Bulls' Alex Caruso does little things that make big impact

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Alex Caruso does little things that make big impact originally appeared on NBC Sports Chicago

Alex Caruso may never be a Defensive Player of the Year. He has yet to earn All-Defense recognition in his five-year career.

But Chicago Bulls head coach Billy Donovan put it best when describing his impact.

“I think people that are preparing to play against him or to coach against him can really see the value that he brings to a team,” he said before Wednesday’s loss to the Portland Trail Blazers.

There are ways to begin quantifying that value. Caruso ranks second in the NBA in steals (2.5) and deflections (4.2) per game. He’s the Bulls’ leading rebounder since Nikola Vučević tested positive for COVID-19, pulling down seven boards per contest (1.8 offensive) in his last four appearances. His average of six assists in that span points to his IQ as a playmaker, especially in transition sprinting off of forced turnovers.

But there are also plays unseen or unrecognized by the box score. He routinely calls out opponents’ sets on out-of-bounds plays. He tips out long offensive boards, generating second chance opportunities, over centers. He stays stout guarding across the positional spectrum, from darty guards to big wings and forwards.

All while standing 6-foot-4.

“It’s like the game against the Lakers. I don’t know what he took, one shot, no shots. And he still impacts the game without scoring,” Donovan said. “He guards a lot of really good players. He gets rebounds. He gets steals. He gets deflections. He’s in the right spot. He breaks plays up. He keeps plays alive. A lot of the stuff he does, it’s hard to equate how valuable it is because a lot of times you don’t get a lot of recognition for that stuff.

“I think people that watch him play or watch us play can see the value he brings as you watch film and you look at it. I get a lot of times the headlines are going to be ‘who was the leading scorer?’ or ‘how many points did a guy score?’ or ‘who had this or who had that?’ And a lot of times you’re not going to necessarily look at the guy that, ‘Oh, this guy got five deflections. He got four steals. This guy got six rebounds.’ A lot of it is not necessarily stuff that maybe is talked about a whole lot.”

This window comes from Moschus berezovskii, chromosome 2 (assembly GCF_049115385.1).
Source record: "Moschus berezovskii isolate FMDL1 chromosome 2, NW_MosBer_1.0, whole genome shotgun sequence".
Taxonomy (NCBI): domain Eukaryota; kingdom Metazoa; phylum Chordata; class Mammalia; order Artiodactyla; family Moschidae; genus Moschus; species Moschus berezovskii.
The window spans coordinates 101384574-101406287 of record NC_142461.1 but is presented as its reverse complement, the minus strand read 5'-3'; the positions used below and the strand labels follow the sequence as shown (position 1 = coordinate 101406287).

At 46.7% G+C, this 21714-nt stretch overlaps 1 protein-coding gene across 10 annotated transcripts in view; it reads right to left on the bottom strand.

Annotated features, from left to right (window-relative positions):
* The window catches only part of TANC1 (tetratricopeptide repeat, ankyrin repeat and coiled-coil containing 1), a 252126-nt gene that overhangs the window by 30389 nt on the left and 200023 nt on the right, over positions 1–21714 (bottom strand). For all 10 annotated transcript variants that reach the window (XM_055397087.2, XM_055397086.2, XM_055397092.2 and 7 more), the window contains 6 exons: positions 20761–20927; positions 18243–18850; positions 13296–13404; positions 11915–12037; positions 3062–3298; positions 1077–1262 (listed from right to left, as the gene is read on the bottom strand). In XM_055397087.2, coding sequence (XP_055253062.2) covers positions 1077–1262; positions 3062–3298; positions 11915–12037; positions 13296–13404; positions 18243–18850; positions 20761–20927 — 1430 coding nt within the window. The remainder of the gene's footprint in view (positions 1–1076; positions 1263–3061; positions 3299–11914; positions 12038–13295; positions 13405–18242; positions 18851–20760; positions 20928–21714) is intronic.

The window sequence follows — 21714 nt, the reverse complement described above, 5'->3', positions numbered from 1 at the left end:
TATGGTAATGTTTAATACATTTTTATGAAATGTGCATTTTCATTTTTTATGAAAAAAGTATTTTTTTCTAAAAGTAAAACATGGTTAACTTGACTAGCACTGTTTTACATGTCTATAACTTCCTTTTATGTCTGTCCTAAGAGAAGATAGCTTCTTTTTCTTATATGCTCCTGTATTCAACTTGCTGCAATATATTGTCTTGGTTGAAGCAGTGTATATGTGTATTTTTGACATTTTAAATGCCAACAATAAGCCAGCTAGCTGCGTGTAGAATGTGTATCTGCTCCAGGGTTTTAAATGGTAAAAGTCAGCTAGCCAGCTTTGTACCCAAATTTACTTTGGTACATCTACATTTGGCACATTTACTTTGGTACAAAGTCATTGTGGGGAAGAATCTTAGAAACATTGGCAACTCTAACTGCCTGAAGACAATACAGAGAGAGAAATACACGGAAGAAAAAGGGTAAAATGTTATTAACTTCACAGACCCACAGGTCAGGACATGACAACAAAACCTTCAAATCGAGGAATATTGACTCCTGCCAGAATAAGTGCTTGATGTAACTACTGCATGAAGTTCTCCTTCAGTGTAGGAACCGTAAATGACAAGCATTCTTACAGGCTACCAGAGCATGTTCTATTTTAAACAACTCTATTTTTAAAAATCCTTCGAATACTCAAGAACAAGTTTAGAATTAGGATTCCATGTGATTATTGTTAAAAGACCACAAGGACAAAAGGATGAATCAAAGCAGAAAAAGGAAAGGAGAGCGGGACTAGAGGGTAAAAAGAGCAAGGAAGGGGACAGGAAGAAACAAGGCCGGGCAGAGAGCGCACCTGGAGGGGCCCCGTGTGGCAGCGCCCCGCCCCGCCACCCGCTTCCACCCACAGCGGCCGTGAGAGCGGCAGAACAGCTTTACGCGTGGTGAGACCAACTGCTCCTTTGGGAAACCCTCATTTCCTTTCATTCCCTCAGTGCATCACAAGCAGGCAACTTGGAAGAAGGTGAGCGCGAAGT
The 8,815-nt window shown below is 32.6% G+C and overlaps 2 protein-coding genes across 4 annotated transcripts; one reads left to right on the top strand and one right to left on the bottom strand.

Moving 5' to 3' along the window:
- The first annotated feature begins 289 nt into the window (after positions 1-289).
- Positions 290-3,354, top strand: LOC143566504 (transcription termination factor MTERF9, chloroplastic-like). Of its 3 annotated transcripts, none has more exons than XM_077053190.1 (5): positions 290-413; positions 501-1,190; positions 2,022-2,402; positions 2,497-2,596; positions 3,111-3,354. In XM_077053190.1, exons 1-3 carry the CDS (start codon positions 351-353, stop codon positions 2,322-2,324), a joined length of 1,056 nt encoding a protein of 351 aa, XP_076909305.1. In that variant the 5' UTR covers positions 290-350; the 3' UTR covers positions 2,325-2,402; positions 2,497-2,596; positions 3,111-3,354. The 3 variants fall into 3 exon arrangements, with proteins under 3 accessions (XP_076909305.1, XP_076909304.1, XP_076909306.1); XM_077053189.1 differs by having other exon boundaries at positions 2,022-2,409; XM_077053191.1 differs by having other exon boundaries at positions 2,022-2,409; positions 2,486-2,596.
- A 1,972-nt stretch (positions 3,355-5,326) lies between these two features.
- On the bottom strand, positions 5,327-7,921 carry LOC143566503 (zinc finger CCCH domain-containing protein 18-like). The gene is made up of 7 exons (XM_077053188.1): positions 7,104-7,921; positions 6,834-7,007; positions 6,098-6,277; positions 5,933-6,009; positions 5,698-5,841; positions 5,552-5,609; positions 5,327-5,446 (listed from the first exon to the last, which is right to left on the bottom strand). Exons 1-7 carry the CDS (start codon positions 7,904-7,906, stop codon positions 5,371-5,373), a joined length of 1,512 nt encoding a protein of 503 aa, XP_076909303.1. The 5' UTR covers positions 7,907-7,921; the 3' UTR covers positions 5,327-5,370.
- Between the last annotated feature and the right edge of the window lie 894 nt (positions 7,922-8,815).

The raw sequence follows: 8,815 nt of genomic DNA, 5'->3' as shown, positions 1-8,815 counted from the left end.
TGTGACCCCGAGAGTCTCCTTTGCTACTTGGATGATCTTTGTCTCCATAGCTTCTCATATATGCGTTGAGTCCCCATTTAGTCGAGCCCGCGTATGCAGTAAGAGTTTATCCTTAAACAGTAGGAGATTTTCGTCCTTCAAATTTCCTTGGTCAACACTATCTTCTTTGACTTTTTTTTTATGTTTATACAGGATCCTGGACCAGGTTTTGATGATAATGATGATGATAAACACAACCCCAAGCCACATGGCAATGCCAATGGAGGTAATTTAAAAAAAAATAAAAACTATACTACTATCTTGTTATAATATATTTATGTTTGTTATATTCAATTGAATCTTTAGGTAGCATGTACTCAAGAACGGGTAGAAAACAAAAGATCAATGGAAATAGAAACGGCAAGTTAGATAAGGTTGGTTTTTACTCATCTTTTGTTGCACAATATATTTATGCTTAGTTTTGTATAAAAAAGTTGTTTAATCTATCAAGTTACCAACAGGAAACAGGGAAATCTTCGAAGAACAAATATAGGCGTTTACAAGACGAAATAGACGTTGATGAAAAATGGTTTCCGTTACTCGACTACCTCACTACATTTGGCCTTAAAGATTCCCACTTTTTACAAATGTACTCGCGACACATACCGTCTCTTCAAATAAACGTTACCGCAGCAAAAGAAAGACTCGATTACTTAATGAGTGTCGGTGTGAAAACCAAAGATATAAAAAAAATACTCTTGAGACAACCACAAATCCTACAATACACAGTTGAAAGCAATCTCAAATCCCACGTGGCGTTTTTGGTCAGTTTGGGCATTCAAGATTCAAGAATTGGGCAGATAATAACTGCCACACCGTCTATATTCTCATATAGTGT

Donovan spoke those words before Caruso submitted 12 points, 10 rebounds, nine assists, two blocks and two steals against the Trail Blazers. Caruso and Lonzo Ball’s fingerprints were all over the Bulls’ dominant first half in that affair, combining to hold Damian Lillard and CJ McCollum scoreless for nearly the game’s first 19 minutes, and to 10-for-32 shooting on the night.

"I think it was a collective unit," said Ball. "Not one guy can stop those guys, they're great basketball players. So I think it goes to the whole team, but we gotta keep it up for 48 minutes."

Indeed, these Bulls won’t be satisfied with losing results. 

But the big picture is a completely transformed defensive unit on the perimeter, anchored by Ball and Caruso. Their additions have spurred massive improvements to the Bulls’ screen navigation, switchability and turnover-forcing capacity as a group, resulting in a 103.7 defensive rating that, while ninth after Wednesday’s loss, remains roughly half a point per 100 possessions off the top-five status they’ve held most of the season.

“We didn’t have the physical length, size and athleticism that we have right now,” Donovan said of the Bulls’ defense in 2020-21. “Alex and Lonzo, they give you just a different dimension.”

Caruso entered the starting lineup after the Bulls’ loss to the Golden State Warriors on Friday. Donovan called it an adjustment born out of the Bulls’ need for shooting and shot-creation with the first unit without Vučević. When the All-Star center returns?

“We’ll evaluate that,” Donovan said. “I think with [Vučević] coming back, we’ll probably be a little bit closer to the way we’ve played before. I thought the one thing that was a little bit challenging for us in Golden State just going back and watching the tape was we had [power forwards and centers] that no one was really a stretch guy per se. 

“Moving that around gives us, with Alex in the starting lineup, another ball-handler, a creator, a guy that can spread the floor, someone who can drive you. But we’ll have to evaluate. I think you find out things when a key guy on your team goes down. You find out a little bit more about your team, especially in a road trip like this.”

Whether starting or off the bench, though, trust Caruso will be on the court during the Bulls’ highest-leverage moments. He’s too important not to be.

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